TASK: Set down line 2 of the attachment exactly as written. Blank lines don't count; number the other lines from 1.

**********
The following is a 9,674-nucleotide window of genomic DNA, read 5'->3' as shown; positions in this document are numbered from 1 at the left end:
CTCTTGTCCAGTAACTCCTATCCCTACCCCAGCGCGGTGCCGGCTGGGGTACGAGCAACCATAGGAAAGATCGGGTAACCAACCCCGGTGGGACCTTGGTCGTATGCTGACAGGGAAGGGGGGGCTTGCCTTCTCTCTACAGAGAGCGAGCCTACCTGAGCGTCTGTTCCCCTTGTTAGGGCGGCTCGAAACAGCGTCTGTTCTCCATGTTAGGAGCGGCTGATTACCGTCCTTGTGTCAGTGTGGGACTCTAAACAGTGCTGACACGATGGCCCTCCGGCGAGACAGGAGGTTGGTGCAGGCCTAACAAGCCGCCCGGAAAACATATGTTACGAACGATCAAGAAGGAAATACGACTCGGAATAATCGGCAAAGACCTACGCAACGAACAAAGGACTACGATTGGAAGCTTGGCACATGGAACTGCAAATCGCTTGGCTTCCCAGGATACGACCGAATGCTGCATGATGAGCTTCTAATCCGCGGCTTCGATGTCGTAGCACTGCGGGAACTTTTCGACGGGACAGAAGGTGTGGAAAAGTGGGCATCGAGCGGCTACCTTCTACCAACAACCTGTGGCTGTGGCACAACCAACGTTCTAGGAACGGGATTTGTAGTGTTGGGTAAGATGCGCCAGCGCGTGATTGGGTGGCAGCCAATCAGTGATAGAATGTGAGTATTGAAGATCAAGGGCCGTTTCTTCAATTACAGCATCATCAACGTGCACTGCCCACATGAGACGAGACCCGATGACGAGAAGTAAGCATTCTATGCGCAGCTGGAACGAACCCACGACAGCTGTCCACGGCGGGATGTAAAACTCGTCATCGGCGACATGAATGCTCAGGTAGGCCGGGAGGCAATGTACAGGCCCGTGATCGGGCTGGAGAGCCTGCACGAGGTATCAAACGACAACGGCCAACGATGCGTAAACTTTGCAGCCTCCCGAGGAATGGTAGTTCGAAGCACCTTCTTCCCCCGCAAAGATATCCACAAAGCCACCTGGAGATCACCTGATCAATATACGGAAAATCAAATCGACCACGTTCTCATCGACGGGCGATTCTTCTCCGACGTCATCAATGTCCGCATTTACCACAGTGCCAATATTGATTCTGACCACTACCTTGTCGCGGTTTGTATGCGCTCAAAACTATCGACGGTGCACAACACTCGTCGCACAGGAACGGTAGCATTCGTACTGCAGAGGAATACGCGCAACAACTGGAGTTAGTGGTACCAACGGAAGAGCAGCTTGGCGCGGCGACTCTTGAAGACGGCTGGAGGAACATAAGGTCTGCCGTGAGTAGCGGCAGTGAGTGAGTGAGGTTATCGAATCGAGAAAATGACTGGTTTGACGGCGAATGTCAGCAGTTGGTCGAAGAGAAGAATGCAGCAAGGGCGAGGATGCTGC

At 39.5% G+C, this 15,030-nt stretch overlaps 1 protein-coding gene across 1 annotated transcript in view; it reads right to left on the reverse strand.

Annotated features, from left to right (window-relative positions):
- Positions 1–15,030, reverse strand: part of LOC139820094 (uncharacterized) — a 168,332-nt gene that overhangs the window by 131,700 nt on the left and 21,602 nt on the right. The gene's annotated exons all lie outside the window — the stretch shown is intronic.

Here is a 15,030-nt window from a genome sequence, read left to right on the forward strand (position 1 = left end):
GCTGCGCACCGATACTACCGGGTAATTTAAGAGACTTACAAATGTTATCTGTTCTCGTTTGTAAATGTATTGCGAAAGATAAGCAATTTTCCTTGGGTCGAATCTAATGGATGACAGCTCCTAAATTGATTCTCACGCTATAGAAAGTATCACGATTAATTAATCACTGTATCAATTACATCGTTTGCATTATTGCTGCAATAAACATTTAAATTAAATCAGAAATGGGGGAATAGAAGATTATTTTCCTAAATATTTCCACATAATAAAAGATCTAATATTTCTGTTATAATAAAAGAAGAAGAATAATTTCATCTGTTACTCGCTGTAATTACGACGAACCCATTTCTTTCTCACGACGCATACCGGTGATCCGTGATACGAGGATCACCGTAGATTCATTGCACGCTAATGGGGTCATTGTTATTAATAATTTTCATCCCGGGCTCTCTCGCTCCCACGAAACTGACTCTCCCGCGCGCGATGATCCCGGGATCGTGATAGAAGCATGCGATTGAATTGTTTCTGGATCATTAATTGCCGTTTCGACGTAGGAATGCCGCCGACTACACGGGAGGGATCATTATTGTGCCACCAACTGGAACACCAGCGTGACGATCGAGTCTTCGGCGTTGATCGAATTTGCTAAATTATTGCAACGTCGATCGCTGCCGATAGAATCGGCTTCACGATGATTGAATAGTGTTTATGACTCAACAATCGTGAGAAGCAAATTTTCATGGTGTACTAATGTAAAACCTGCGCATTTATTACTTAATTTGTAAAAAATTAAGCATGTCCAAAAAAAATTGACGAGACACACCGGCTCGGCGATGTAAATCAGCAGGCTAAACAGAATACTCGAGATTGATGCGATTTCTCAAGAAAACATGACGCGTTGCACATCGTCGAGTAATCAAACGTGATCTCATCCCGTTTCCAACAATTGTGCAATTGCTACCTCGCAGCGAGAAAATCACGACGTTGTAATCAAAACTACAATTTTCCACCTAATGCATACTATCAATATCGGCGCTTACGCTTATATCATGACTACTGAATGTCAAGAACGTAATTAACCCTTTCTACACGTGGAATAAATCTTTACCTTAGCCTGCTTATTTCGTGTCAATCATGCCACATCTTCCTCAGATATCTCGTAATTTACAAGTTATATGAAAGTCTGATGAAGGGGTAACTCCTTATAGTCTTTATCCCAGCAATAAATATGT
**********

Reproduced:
CTCTTGTCCAGTAACTCCTATCCCTACCCCAGCGCGGTGCCGGCTGGGGTACGAGCAACCATAGGAAAGATCGGGTAACCAACCCCGGTGGGACCTTGGTCGTATGCTGACAGGGAAGGGGGGGCTTGCCTTCTCTCTACAGAGAGCGAGCCTACCTGAGCGTCTGTTCCCCTTGTTAGGGCGGCTCGAAACAGCGTCTGTTCTCCATGTTAGGAGCGGCTGATTACCGTCCTTGTGTCAGTGTGGGACTCTAAACAGTGCTGACACGATGGCCCTCCGGCGAGACAGGAGGTTGGTGCAGGCCTAACAAGCCGCCCGGAAAACATATGTTACGAACGATCAAGAAGGAAATACGACTCGGAATAATCGGCAAAGACCTACGCAACGAACAAAGGACTACGATTGGAAGCTTGGCACATGGAACTGCAAATCGCTTGGCTTCCCAGGATACGACCGAATGCTGCATGATGAGCTTCTAATCCGCGGCTTCGATGTCGTAGCACTGCGGGAACTTTTCGACGGGACAGAAGGTGTGGAAAAGTGGGCATCGAGCGGCTACCTTCTACCAACAACCTGTGGCTGTGGCACAACCAACGTTCTAGGAACGGGATTTGTAGTGTTGGGTAAGATGCGCCAGCGCGTGATTGGGTGGCAGCCAATCAGTGATAGAATGTGAGTATTGAAGATCAAGGGCCGTTTCTTCAATTACAGCATCATCAACGTGCACTGCCCACATGAGACGAGACCCGATGACGAGAAGTAAGCATTCTATGCGCAGCTGGAACGAACCCACGACAGCTGTCCACGGCGGGATGTAAAACTCGTCATCGGCGACATGAATGCTCAGGTAGGCCGGGAGGCAATGTACAGGCCCGTGATCGGGCTGGAGAGCCTGCACGAGGTATCAAACGACAACGGCCAACGATGCGTAAACTTTGCAGCCTCCCGAGGAATGGTAGTTCGAAGCACCTTCTTCCCCCGCAAAGATATCCACAAAGCCACCTGGAGATCACCTGATCAATATACGGAAAATCAAATCGACCACGTTCTCATCGACGGGCGATTCTTCTCCGACGTCATCAATGTCCGCATTTACCACAGTGCCAATATTGATTCTGACCACTACCTTGTCGCGGTTTGTATGCGCTCAAAACTATCGACGGTGCACAACACTCGTCGCACAGGAACGGTAGCATTCGTACTGCAGAGGAATACGCGCAACAACTGGAGTTAGTGGTACCAACGGAAGAGCAGCTTGGCGCGGCGACTCTTGAAGACGGCTGGAGGAACATAAGGTCTGCCGTGAGTAGCGGCAGTGAGTGAGTGAGGTTATCGAATCGAGAAAATGACTGGTTTGACGGCGAATGTCAGCAGTTGGTCGAAGAGAAGAATGCAGCAAGGGCGAGGATGCTGC